Solomon is calling on you to avoid the worldly mindset, for you are of a different world. As a child of God you are called to uphold a holy standard. A wife is to be prized as a precious well in a dry desert, where her husband will never again have thirst. He continues in his theme of water:

16 Should your fountains be dispersed abroad,
Streams of water in the streets?–Proverbs 5:16

Solomon knows that a young man, with raging hormones and an eye on the girls would desire nothing more than to fulfill his fantasies. Indeed, where women tend to be nurturing, nesting and predisposed to seek a stable relationship, there is something biological in men that wishes to conquer the countryside through procreation. 

This is a sin and a waste, says the father. For we are here to overcome this natural state and recognize the plan and will of God. Joseph, when Potiphar’s wife attempted to seduce him, refused to break her husbands trust and that of God:

“How then can I do this great wickedness, and sin against God?”–Genesis 39:9b

Marital fidelity is obedient to God and keeps the marriage bed pure. The streams of water “in the streets” recalls the threat of disease, a cheapened morality, and illegitimate children. Hollywood may glamorize a swinging life, but reality is that of sickness and death. 

In the ancient world, public fountains and wells are where the masses filled pots and these wells were often unsanitary sources of disease. There is a hilarious segment of TV’s “Parks and Recreation" that seems to capture this in a bizarre and goofy way.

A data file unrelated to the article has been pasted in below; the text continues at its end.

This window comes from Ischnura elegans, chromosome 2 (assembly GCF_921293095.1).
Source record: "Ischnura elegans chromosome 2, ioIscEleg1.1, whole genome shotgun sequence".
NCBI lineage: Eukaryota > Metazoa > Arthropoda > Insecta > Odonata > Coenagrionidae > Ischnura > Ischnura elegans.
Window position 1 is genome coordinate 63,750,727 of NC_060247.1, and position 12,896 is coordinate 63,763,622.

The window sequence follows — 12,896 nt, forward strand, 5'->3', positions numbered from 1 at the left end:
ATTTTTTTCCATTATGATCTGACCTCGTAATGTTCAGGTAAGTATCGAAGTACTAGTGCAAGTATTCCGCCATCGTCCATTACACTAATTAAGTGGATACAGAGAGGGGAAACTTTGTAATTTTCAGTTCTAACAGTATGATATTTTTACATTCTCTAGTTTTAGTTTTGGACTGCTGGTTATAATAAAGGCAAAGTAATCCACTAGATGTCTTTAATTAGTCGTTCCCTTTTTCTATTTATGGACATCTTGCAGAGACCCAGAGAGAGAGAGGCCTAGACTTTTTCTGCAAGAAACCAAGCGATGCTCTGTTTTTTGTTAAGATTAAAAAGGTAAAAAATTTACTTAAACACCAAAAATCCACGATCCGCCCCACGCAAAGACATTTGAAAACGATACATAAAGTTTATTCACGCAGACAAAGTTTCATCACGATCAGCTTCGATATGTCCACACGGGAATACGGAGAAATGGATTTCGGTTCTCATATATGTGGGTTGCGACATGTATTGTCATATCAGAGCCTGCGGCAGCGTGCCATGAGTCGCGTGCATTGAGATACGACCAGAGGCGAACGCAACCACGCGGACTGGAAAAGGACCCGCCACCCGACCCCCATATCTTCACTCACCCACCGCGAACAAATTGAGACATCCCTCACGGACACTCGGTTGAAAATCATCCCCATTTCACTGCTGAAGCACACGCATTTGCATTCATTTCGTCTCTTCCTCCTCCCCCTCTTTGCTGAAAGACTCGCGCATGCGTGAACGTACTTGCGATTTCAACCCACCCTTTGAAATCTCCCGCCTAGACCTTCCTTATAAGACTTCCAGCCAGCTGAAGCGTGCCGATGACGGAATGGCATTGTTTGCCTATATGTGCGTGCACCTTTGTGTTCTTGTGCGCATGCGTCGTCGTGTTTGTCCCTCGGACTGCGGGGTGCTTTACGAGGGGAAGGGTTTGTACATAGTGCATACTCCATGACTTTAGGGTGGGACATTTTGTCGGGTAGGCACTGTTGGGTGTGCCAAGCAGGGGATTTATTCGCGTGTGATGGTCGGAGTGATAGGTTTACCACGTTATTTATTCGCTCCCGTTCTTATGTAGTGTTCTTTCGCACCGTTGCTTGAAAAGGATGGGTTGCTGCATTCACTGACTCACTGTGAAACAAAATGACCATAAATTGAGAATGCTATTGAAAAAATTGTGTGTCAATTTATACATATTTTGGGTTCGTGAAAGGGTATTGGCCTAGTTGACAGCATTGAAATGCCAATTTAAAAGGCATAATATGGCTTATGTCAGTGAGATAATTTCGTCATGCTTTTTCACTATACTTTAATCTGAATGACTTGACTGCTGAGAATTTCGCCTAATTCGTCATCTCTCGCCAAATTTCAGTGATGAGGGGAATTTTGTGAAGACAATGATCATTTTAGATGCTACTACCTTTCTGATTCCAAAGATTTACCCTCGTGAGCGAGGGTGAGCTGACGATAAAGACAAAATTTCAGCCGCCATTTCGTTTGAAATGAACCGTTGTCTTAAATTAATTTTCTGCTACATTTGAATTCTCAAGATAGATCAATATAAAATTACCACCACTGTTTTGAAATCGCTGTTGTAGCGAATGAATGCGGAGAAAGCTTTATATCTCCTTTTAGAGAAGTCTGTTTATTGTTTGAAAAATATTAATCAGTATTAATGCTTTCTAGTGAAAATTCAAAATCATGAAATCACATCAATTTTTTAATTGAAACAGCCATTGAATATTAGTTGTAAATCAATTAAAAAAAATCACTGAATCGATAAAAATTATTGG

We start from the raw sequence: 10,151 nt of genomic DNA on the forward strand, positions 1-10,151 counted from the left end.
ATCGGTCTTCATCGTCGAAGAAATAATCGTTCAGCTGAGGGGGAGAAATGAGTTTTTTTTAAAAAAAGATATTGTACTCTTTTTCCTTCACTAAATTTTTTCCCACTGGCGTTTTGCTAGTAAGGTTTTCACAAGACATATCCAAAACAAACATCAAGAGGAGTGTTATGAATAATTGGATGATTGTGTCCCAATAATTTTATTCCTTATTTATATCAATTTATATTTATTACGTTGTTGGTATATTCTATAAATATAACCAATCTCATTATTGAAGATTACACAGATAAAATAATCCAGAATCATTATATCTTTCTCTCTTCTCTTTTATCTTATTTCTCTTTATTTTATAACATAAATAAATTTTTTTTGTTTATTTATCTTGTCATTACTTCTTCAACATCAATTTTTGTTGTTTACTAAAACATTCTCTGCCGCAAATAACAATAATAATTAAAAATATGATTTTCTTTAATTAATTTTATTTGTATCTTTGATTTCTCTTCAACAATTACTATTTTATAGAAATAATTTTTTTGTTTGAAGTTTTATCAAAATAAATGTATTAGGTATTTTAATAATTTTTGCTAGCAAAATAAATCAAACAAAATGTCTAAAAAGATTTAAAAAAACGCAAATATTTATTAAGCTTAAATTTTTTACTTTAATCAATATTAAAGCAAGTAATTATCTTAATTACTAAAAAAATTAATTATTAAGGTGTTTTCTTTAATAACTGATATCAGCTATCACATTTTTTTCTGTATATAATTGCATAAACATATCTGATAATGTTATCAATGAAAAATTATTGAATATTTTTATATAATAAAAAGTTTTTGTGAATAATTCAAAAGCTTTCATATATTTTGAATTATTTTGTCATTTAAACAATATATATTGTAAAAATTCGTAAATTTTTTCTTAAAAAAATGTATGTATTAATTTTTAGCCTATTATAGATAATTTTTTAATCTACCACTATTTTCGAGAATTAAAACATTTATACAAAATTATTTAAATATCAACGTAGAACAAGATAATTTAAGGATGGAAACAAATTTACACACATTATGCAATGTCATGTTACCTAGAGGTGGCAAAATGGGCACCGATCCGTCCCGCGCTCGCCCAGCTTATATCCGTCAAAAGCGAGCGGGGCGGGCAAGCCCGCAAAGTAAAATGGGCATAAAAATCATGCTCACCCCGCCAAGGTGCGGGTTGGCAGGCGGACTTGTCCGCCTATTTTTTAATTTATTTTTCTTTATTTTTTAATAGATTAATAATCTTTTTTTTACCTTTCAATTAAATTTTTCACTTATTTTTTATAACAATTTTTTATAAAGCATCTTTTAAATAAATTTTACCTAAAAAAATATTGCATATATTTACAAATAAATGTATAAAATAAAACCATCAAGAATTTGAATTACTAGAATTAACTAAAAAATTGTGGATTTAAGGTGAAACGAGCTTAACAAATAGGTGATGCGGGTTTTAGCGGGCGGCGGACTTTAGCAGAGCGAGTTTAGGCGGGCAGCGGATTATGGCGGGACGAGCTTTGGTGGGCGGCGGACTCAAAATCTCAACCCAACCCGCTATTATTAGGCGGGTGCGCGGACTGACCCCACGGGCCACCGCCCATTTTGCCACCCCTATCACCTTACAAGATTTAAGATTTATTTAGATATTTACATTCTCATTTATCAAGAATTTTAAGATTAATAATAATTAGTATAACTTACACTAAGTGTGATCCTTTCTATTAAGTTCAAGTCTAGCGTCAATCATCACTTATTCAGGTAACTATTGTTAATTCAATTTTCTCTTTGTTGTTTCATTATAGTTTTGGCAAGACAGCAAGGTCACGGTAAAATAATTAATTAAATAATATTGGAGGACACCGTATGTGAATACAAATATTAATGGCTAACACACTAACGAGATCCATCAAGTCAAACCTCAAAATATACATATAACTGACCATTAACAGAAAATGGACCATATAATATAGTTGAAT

More seriously, however, are the consequences within your marriage when you cheat on a spouse, or live as if you are seeking to “get something out of the relationship.” Keller again reveals:

Sex without the promise of mutual, whole-life commitment can lead one party to make a far greater emotional investment than the other, with agonizing results.–Timothy Keller

If a husband cheats, then it can become likely that the wife may cheat as well. An act of revenge or to seek comfort in the arms of another only makes things worse as sin begets sin. Fidelity preserves the richness of family and the blessings of God.

Solomon continues: 

17 Let them be only your own,
And not for strangers with you.–Proverbs 5:17

The word for adulteress in Hebrew is זָרָ֑ה (za-rah), which translates to mean “stranger.” Do not share the joy of your marriage bed with another, he says, or cheapen it with the common morality of the world. 

The feeling of violation that comes when you realize that a spouse has been unfaithful is akin to having your home broken into and robbed. The door is no longer barred, the walls no longer keep out the darkness. 

Adultery harms the Body of Christ. When christians commit adultery it shatters the peace of the congregation. Things get uncomfortable fast as Christians struggled to even speak to the offender, lest the curse somehow affect them.